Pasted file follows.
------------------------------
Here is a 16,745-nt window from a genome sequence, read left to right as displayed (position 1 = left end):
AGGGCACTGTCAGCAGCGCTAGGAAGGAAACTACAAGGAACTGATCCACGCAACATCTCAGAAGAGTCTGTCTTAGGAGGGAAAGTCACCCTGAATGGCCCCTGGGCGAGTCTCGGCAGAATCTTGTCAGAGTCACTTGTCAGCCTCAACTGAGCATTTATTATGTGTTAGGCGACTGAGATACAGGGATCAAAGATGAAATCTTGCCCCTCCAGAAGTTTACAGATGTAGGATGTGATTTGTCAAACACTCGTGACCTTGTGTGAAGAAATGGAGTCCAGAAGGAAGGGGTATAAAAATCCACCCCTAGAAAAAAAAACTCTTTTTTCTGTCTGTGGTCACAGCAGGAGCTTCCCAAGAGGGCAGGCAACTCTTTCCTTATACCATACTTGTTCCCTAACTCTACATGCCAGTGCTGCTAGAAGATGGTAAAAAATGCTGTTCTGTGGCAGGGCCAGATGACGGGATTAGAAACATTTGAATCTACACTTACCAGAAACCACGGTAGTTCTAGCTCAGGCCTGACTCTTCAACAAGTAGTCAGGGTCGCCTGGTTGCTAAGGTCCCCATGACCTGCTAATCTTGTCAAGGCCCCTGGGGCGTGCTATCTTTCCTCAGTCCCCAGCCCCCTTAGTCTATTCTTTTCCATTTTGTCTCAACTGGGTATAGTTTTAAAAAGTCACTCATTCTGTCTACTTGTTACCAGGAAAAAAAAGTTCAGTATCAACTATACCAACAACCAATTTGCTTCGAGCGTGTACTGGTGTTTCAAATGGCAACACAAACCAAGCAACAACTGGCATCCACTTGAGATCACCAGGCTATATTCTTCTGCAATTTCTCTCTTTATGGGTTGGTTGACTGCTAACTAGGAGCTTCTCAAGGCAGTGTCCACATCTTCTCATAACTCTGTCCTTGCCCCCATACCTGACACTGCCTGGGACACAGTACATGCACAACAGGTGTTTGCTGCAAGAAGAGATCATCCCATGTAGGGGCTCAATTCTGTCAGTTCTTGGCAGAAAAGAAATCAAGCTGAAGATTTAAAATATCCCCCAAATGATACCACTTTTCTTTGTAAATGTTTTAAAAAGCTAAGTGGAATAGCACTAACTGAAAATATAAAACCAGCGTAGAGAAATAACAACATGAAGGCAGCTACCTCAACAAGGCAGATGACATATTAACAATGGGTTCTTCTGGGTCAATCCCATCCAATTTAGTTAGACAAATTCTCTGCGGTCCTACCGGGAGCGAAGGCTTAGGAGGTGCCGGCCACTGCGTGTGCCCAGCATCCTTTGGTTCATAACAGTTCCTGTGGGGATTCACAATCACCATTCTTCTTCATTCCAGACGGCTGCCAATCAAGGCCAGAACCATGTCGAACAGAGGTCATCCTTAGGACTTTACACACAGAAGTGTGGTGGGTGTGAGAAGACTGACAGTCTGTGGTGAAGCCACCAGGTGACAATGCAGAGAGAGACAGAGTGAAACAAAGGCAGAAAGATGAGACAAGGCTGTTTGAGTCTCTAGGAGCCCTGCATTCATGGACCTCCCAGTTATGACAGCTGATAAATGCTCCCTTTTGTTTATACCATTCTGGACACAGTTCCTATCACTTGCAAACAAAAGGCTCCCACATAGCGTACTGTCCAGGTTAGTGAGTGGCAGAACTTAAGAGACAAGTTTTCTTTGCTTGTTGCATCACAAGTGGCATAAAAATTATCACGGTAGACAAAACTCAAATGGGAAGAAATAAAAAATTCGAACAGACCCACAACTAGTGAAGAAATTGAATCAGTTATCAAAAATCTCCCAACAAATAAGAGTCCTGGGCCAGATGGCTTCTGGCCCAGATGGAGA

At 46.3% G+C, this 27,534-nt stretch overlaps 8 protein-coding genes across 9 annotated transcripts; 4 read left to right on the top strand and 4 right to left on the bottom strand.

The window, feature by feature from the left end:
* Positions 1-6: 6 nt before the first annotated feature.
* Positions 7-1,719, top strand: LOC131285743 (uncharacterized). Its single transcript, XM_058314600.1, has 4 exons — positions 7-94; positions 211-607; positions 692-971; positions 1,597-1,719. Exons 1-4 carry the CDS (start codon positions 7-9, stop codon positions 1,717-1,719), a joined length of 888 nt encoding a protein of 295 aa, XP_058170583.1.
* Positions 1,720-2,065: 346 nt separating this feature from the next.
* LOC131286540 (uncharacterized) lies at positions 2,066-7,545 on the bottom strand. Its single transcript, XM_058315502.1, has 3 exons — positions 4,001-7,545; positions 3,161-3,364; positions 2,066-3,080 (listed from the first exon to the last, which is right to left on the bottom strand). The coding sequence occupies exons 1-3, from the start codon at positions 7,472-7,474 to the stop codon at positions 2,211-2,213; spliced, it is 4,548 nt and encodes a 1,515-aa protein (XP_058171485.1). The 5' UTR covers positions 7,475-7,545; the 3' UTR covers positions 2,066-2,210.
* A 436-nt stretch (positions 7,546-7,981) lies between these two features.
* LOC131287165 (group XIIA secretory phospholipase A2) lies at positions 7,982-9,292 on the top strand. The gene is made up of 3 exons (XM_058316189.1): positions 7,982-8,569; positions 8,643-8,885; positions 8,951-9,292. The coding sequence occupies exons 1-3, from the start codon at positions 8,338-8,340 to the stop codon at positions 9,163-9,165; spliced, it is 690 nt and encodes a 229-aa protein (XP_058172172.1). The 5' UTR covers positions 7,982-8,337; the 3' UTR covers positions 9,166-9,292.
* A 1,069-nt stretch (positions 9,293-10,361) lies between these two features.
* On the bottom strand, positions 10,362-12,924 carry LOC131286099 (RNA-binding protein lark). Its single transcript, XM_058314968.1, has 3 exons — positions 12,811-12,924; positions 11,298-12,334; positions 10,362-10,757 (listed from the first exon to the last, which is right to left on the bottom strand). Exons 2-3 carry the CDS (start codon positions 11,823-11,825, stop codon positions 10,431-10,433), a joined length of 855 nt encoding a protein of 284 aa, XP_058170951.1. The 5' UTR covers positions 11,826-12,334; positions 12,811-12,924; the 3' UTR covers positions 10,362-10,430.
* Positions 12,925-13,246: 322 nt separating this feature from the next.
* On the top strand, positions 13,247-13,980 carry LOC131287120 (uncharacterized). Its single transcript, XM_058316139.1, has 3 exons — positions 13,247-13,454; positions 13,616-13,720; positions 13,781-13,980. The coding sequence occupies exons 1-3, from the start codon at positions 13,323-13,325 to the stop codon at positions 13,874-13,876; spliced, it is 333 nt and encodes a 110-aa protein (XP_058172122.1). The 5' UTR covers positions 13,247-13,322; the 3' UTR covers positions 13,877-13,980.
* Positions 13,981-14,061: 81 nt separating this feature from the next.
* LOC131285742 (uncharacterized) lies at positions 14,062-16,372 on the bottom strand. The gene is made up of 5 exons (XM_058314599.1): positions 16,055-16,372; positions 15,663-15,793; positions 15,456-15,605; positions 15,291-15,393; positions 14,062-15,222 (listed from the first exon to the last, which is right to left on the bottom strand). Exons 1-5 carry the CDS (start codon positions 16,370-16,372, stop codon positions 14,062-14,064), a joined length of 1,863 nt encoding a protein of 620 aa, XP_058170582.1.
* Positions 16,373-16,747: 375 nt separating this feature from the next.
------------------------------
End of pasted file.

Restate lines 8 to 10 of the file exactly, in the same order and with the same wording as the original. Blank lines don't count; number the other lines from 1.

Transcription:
* LOC131286540 (uncharacterized) lies at positions 2,066-7,545 on the bottom strand. Its single transcript, XM_058315502.1, has 3 exons — positions 4,001-7,545; positions 3,161-3,364; positions 2,066-3,080 (listed from the first exon to the last, which is right to left on the bottom strand). The coding sequence occupies exons 1-3, from the start codon at positions 7,472-7,474 to the stop codon at positions 2,211-2,213; spliced, it is 4,548 nt and encodes a 1,515-aa protein (XP_058171485.1). The 5' UTR covers positions 7,475-7,545; the 3' UTR covers positions 2,066-2,210.
* A 436-nt stretch (positions 7,546-7,981) lies between these two features.
* LOC131287165 (group XIIA secretory phospholipase A2) lies at positions 7,982-9,292 on the top strand. The gene is made up of 3 exons (XM_058316189.1): positions 7,982-8,569; positions 8,643-8,885; positions 8,951-9,292. The coding sequence occupies exons 1-3, from the start codon at positions 8,338-8,340 to the stop codon at positions 9,163-9,165; spliced, it is 690 nt and encodes a 229-aa protein (XP_058172172.1). The 5' UTR covers positions 7,982-8,337; the 3' UTR covers positions 9,166-9,292.